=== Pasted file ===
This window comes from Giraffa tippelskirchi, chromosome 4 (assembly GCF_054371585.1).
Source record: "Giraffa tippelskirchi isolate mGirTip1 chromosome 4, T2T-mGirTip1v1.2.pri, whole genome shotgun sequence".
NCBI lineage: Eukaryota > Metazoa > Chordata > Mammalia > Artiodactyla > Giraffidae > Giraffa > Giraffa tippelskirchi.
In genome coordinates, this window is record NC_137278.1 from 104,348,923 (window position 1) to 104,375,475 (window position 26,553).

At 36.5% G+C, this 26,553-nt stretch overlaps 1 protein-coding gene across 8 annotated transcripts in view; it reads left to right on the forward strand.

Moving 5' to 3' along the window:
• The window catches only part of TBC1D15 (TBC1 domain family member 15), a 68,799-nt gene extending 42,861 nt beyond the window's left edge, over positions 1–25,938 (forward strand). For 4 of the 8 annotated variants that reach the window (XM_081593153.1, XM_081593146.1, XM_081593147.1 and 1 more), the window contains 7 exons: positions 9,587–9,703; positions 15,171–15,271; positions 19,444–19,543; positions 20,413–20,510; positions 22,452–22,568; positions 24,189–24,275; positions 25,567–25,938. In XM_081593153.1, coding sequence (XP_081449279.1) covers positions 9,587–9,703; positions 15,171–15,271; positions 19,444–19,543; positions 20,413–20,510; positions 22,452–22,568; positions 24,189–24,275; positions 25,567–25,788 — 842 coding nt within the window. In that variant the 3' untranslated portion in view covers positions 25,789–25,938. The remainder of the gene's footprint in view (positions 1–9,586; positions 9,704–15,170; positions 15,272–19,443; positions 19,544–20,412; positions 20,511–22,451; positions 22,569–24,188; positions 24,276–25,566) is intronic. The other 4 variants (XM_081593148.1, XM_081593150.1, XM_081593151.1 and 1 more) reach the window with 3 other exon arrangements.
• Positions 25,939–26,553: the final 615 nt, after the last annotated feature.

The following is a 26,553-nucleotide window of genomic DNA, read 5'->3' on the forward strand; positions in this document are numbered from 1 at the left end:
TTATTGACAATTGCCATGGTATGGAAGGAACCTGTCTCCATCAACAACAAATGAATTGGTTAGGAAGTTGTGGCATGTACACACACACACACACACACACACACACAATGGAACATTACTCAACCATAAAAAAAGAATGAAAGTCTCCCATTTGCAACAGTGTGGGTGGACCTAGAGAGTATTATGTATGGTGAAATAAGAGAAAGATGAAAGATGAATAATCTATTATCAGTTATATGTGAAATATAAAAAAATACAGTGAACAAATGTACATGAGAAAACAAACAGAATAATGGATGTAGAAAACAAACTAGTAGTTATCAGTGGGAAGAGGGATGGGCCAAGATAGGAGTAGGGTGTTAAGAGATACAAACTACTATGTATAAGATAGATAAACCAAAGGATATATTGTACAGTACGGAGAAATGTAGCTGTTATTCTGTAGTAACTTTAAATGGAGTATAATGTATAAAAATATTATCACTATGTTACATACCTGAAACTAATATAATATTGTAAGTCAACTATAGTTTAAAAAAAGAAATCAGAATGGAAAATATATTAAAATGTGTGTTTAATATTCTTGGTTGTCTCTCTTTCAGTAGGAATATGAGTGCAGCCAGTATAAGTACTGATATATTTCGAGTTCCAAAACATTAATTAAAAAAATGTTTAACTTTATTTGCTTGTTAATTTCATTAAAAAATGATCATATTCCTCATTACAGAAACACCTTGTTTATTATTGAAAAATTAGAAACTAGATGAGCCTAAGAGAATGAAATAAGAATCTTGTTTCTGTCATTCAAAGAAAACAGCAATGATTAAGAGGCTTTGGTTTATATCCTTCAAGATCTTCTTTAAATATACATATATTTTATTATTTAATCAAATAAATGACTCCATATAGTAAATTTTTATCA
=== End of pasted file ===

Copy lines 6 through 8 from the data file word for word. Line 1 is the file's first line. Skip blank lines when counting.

Moving 5' to 3' along the window:
• The window catches only part of TBC1D15 (TBC1 domain family member 15), a 68,799-nt gene extending 42,861 nt beyond the window's left edge, over positions 1–25,938 (forward strand). For 4 of the 8 annotated variants that reach the window (XM_081593153.1, XM_081593146.1, XM_081593147.1 and 1 more), the window contains 7 exons: positions 9,587–9,703; positions 15,171–15,271; positions 19,444–19,543; positions 20,413–20,510; positions 22,452–22,568; positions 24,189–24,275; positions 25,567–25,938. In XM_081593153.1, coding sequence (XP_081449279.1) covers positions 9,587–9,703; positions 15,171–15,271; positions 19,444–19,543; positions 20,413–20,510; positions 22,452–22,568; positions 24,189–24,275; positions 25,567–25,788 — 842 coding nt within the window. In that variant the 3' untranslated portion in view covers positions 25,789–25,938. The remainder of the gene's footprint in view (positions 1–9,586; positions 9,704–15,170; positions 15,272–19,443; positions 19,544–20,412; positions 20,511–22,451; positions 22,569–24,188; positions 24,276–25,566) is intronic. The other 4 variants (XM_081593148.1, XM_081593150.1, XM_081593151.1 and 1 more) reach the window with 3 other exon arrangements.
• Positions 25,939–26,553: the final 615 nt, after the last annotated feature.